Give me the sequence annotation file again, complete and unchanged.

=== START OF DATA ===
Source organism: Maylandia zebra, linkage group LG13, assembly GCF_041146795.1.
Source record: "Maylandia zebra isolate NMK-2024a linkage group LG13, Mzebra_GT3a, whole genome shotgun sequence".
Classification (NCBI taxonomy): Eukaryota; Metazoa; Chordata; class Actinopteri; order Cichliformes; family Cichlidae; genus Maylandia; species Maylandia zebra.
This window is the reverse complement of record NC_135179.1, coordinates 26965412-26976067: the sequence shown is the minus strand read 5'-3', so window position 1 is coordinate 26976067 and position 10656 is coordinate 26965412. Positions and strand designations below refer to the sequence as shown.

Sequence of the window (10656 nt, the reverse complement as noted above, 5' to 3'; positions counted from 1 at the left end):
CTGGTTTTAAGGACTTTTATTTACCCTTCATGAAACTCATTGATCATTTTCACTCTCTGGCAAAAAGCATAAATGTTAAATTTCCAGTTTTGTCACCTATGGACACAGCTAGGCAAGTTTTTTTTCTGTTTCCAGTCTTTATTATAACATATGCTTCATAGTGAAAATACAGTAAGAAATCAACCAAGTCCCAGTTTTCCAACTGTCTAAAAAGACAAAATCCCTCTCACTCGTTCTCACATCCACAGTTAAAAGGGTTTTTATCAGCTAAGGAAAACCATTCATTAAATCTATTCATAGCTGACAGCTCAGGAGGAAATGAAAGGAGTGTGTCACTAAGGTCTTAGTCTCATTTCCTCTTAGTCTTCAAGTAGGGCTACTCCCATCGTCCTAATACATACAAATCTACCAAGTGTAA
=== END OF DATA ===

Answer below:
Source organism: Maylandia zebra, linkage group LG13, assembly GCF_041146795.1.
Source record: "Maylandia zebra isolate NMK-2024a linkage group LG13, Mzebra_GT3a, whole genome shotgun sequence".
Classification (NCBI taxonomy): Eukaryota; Metazoa; Chordata; class Actinopteri; order Cichliformes; family Cichlidae; genus Maylandia; species Maylandia zebra.
This window is the reverse complement of record NC_135179.1, coordinates 26965412-26976067: the sequence shown is the minus strand read 5'-3', so window position 1 is coordinate 26976067 and position 10656 is coordinate 26965412. Positions and strand designations below refer to the sequence as shown.

Sequence of the window (10656 nt, the reverse complement as noted above, 5' to 3'; positions counted from 1 at the left end):
CTGGTTTTAAGGACTTTTATTTACCCTTCATGAAACTCATTGATCATTTTCACTCTCTGGCAAAAAGCATAAATGTTAAATTTCCAGTTTTGTCACCTATGGACACAGCTAGGCAAGTTTTTTTTCTGTTTCCAGTCTTTATTATAACATATGCTTCATAGTGAAAATACAGTAAGAAATCAACCAAGTCCCAGTTTTCCAACTGTCTAAAAAGACAAAATCCCTCTCACTCGTTCTCACATCCACAGTTAAAAGGGTTTTTATCAGCTAAGGAAAACCATTCATTAAATCTATTCATAGCTGACAGCTCAGGAGGAAATGAAAGGAGTGTGTCACTAAGGTCTTAGTCTCATTTCCTCTTAGTCTTCAAGTAGGGCTACTCCCATCGTCCTAATACATACAAATCTACCAAGTGTAA